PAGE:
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Mugwort roots.

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An old Finnish text mentions them.

You have of course all noticed that I've added another classic work to my lineup: "K. Th. Hällström: Tuloja vähävaraisille.", Helsinki 1898.

It's a tiny booklet that outlines how to collect the pertinent parts of a handful of plants, so that the local pharmacists' association can buy them.

And being gifted with languages, you were as perplexed as I was at that little booklet's description of mugwort:
"Artemisia vulgaris (Maruna, Pujo, Gråbo). Juuren paksuin osa leikataan pois, ainoastaan hienommat ja paksummat lisäjuuret otetaan. Maksetaan 45 p. kilolta."
I'll translate, just in case your Finnish isn't up to scratch:
"Artemisia vulgaris (Mugwort). The thickest part of the root is cut off, only the best and thickest side roots are taken. Will pay 45 penni per kilogram."

Whatever did they need the root for?

King's to the rescue: "The root, which contains volatile oil, tannin, and an acrid resin, is used for medicinal purposes in Europe. Emmenagogue and German remedy for hysteria and epilepsy."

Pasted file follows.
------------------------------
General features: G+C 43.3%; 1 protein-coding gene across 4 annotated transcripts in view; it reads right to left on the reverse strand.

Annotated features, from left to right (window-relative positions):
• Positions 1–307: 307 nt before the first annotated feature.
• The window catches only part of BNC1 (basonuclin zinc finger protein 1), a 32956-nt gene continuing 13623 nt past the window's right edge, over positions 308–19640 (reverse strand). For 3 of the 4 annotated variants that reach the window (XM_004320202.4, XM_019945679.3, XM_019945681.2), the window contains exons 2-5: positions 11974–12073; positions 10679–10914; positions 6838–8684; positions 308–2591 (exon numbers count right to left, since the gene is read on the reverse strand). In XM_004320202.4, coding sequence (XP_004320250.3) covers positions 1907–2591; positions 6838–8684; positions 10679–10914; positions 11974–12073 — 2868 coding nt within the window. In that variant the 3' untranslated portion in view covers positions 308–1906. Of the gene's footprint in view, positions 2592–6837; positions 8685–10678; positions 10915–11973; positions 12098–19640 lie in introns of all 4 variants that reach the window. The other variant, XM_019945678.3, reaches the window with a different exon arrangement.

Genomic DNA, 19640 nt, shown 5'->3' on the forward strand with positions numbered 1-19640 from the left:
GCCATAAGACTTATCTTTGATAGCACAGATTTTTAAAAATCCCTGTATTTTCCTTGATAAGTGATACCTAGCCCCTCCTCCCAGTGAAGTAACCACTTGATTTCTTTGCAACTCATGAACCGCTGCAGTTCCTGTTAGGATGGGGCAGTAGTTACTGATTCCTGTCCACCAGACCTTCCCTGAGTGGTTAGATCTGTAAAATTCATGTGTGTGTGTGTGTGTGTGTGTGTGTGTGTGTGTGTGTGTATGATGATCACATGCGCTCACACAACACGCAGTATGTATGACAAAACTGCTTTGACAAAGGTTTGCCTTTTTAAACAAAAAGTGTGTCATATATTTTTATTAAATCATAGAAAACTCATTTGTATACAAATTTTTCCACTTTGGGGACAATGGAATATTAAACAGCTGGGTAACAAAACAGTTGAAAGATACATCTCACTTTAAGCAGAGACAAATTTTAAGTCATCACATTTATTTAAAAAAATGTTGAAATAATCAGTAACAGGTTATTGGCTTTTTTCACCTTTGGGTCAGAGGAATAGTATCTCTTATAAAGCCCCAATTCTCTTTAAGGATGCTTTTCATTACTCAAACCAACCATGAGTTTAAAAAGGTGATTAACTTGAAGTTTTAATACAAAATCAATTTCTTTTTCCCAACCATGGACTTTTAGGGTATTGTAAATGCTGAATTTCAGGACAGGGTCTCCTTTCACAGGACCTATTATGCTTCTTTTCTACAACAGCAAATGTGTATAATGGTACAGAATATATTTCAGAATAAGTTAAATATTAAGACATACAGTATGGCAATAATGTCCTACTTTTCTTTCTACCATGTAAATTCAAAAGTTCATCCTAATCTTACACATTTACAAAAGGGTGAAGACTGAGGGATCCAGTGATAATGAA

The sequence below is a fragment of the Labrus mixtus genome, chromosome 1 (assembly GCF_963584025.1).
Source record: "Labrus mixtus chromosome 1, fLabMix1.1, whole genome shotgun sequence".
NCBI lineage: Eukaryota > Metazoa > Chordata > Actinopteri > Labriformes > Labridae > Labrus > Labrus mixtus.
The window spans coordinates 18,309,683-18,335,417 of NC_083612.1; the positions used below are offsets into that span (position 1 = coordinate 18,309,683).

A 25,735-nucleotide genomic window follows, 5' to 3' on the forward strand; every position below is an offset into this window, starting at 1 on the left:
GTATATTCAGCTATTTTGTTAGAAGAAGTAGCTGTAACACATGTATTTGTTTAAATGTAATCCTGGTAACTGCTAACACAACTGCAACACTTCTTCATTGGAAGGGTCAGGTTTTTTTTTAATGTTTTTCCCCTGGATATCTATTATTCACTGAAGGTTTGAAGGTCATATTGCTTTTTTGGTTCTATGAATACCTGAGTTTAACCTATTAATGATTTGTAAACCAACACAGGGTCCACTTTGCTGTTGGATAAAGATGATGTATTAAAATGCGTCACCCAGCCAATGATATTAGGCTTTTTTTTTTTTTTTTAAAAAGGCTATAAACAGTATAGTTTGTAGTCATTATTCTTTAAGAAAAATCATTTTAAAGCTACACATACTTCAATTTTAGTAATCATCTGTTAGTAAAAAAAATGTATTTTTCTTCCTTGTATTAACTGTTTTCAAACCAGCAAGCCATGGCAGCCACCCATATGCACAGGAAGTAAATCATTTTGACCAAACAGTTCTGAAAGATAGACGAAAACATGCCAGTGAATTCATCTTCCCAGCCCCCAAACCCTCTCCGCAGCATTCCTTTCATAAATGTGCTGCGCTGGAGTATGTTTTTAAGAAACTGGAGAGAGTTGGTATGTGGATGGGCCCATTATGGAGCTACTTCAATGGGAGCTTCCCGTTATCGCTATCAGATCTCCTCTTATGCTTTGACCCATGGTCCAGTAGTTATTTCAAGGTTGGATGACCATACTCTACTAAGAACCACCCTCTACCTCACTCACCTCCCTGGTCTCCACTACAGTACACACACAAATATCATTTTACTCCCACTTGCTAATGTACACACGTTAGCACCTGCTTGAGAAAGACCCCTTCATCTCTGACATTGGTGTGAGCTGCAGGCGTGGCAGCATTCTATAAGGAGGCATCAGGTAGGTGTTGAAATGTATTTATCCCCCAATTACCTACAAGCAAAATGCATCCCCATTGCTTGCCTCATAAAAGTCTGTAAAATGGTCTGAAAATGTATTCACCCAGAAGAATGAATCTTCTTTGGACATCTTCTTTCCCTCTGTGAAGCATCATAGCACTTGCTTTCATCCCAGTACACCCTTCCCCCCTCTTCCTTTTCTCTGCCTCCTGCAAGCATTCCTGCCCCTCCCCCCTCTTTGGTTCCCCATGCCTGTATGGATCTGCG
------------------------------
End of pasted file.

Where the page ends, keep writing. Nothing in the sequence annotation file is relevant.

The other olde works on my site are less than helpful.

Snigger. Hager's Handbuch (1876) says that Herba Artemisiae, that is, the aboveground parts, is only used as a spice for goosesteak. He does add that it's used for menstrual pain, hysteria and as an emmenagogue in France.
The root, according to Hager, was used 50 years earlier by Burdach for epilepsy and St. Vitus' dance (which of course was due to ergot). Dose, 1.0 - 2.0 - 4.0 a few times a day. Or dose, 2.5 - 3.5 - 4.0 of the powder in warm beer (gak!) before or after an epileptic fit, and if no sweating occurred, a larger dose during the following day.

Don't ask me what those numbers mean, though, cos they're not explained anywhere in Hager's Handbuch.
And I'll have to scan that one, one of these years.

Related entry: Mugwort